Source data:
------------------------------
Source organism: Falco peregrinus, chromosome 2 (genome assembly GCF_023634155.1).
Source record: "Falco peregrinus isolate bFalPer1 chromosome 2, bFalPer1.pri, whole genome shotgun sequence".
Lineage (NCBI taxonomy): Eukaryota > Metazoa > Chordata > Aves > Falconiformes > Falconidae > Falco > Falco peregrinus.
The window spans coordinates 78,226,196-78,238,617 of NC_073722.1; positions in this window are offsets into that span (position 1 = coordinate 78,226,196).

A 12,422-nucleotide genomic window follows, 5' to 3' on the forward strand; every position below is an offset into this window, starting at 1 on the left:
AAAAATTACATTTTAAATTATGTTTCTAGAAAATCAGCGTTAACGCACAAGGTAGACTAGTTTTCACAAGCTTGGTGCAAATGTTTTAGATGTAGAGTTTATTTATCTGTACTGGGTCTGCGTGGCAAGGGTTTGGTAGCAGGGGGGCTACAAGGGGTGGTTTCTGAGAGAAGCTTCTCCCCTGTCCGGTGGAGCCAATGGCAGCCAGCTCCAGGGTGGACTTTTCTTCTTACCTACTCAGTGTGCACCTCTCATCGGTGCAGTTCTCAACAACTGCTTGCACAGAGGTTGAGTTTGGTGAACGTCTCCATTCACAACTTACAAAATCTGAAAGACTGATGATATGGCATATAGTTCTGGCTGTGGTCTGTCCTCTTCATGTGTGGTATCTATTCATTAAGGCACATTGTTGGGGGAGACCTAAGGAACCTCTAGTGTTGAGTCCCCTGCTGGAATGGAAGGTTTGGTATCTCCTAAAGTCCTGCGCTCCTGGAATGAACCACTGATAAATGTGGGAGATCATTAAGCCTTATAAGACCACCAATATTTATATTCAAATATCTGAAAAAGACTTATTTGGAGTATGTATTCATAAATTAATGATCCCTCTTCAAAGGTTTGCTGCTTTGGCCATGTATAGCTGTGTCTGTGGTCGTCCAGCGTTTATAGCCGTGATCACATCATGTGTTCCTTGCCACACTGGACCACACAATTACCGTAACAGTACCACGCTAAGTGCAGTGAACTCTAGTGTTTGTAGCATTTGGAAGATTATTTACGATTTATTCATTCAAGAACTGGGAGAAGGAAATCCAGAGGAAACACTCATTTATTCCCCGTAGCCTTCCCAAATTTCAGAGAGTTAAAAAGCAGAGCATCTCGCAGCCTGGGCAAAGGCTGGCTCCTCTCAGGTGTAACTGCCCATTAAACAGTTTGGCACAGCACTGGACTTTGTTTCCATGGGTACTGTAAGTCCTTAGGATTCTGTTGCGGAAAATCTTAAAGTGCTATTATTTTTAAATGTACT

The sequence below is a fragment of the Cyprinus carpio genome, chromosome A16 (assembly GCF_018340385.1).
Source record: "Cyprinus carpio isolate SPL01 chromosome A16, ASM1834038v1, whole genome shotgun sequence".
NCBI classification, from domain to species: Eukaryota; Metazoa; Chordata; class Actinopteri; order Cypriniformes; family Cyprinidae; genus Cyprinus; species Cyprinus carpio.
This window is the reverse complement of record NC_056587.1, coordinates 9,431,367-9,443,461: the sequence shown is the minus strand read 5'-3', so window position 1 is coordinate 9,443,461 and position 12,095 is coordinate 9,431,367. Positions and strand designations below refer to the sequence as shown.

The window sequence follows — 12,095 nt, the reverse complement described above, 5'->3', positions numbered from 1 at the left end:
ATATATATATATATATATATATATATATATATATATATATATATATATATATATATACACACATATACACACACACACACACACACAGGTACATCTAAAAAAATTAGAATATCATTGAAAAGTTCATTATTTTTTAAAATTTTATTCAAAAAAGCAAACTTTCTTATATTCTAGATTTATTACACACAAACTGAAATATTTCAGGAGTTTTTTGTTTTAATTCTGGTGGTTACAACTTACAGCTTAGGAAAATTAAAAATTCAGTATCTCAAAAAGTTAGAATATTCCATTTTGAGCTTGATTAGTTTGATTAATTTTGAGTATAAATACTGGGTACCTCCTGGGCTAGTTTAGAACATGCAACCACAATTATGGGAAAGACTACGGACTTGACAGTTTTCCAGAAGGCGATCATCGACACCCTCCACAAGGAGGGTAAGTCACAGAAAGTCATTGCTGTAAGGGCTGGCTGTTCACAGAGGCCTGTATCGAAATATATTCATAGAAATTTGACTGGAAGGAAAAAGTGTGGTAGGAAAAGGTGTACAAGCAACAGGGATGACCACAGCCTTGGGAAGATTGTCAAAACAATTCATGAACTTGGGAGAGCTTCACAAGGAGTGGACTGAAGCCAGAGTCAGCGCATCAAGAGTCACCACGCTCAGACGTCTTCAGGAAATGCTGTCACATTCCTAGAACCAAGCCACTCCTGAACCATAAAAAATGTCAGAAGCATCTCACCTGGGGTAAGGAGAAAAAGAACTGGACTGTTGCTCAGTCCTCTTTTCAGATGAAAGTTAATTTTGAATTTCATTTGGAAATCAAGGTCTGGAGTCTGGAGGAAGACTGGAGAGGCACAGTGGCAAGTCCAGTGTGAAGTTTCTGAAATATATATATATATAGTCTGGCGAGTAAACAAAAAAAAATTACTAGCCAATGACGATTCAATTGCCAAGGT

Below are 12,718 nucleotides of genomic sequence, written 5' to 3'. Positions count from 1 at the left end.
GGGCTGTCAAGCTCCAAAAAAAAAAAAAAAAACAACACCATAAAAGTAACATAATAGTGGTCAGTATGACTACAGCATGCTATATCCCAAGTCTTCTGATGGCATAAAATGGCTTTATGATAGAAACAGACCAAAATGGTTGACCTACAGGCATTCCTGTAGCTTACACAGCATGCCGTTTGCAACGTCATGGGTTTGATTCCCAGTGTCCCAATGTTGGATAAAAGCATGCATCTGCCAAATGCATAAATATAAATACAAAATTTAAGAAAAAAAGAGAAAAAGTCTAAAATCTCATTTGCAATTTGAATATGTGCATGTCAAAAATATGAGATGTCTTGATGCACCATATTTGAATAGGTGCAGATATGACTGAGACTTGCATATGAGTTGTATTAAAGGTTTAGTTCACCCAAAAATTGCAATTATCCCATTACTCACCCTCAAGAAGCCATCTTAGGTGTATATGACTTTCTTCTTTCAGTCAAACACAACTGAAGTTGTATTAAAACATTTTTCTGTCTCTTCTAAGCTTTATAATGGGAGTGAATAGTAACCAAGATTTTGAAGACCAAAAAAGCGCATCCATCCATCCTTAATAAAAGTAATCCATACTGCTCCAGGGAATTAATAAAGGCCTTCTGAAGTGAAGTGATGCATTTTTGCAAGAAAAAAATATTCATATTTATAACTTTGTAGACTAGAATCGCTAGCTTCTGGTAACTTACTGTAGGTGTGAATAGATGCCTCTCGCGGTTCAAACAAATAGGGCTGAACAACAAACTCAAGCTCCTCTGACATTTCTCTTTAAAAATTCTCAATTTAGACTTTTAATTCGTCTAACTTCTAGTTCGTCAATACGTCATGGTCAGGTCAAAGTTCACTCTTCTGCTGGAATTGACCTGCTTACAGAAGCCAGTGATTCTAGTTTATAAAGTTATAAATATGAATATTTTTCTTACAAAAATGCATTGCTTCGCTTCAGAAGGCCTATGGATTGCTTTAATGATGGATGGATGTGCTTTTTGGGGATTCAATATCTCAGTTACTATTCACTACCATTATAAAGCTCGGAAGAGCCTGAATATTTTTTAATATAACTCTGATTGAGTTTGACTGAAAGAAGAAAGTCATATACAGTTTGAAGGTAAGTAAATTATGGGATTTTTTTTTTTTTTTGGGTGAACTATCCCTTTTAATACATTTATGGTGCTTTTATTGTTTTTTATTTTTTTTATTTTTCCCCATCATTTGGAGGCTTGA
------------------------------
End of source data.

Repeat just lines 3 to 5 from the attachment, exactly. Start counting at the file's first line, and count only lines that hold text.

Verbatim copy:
Lineage (NCBI taxonomy): Eukaryota > Metazoa > Chordata > Aves > Falconiformes > Falconidae > Falco > Falco peregrinus.
The window spans coordinates 78,226,196-78,238,617 of NC_073722.1; positions in this window are offsets into that span (position 1 = coordinate 78,226,196).

A 12,422-nucleotide genomic window follows, 5' to 3' on the forward strand; every position below is an offset into this window, starting at 1 on the left: